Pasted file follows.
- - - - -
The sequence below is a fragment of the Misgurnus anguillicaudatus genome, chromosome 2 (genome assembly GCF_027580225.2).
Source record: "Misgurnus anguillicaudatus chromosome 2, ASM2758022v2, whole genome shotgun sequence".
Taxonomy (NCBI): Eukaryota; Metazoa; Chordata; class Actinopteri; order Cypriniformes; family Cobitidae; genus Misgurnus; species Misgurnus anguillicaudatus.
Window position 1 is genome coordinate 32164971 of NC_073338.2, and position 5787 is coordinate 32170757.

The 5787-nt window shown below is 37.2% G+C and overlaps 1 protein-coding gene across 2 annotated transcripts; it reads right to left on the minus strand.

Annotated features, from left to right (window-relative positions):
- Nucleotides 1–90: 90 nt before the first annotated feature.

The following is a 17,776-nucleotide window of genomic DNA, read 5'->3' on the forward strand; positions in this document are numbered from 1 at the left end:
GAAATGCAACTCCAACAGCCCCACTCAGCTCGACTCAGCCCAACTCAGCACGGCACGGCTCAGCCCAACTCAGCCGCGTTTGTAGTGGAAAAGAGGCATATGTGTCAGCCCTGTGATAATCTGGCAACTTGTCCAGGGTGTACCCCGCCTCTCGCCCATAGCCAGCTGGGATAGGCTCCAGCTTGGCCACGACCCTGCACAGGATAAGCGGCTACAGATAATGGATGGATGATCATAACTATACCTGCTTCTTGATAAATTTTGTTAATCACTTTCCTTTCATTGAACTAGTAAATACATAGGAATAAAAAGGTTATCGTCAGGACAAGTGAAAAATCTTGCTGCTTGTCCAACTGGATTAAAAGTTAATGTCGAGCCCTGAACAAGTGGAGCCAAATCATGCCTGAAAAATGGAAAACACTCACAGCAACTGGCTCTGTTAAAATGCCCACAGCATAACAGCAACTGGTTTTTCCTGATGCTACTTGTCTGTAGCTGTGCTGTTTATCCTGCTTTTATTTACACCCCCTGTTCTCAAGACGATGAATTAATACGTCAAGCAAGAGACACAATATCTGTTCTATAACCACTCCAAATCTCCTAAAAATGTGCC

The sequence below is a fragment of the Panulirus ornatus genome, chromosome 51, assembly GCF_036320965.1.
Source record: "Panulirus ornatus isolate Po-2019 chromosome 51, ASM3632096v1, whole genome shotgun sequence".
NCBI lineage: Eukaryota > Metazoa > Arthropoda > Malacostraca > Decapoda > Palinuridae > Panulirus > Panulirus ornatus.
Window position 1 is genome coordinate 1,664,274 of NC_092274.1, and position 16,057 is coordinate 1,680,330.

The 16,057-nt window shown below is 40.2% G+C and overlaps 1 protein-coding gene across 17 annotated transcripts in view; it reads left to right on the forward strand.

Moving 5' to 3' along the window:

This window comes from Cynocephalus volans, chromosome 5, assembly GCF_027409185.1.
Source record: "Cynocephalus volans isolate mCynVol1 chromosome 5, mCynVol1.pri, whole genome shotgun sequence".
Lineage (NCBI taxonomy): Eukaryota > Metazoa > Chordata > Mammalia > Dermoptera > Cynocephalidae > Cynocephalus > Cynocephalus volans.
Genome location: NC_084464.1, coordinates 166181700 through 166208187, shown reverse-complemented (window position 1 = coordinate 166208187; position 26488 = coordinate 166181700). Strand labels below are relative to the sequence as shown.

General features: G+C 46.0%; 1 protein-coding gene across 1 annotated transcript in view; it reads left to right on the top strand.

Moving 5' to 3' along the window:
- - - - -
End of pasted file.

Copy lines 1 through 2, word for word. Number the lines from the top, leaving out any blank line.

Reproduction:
The sequence below is a fragment of the Misgurnus anguillicaudatus genome, chromosome 2 (genome assembly GCF_027580225.2).
Source record: "Misgurnus anguillicaudatus chromosome 2, ASM2758022v2, whole genome shotgun sequence".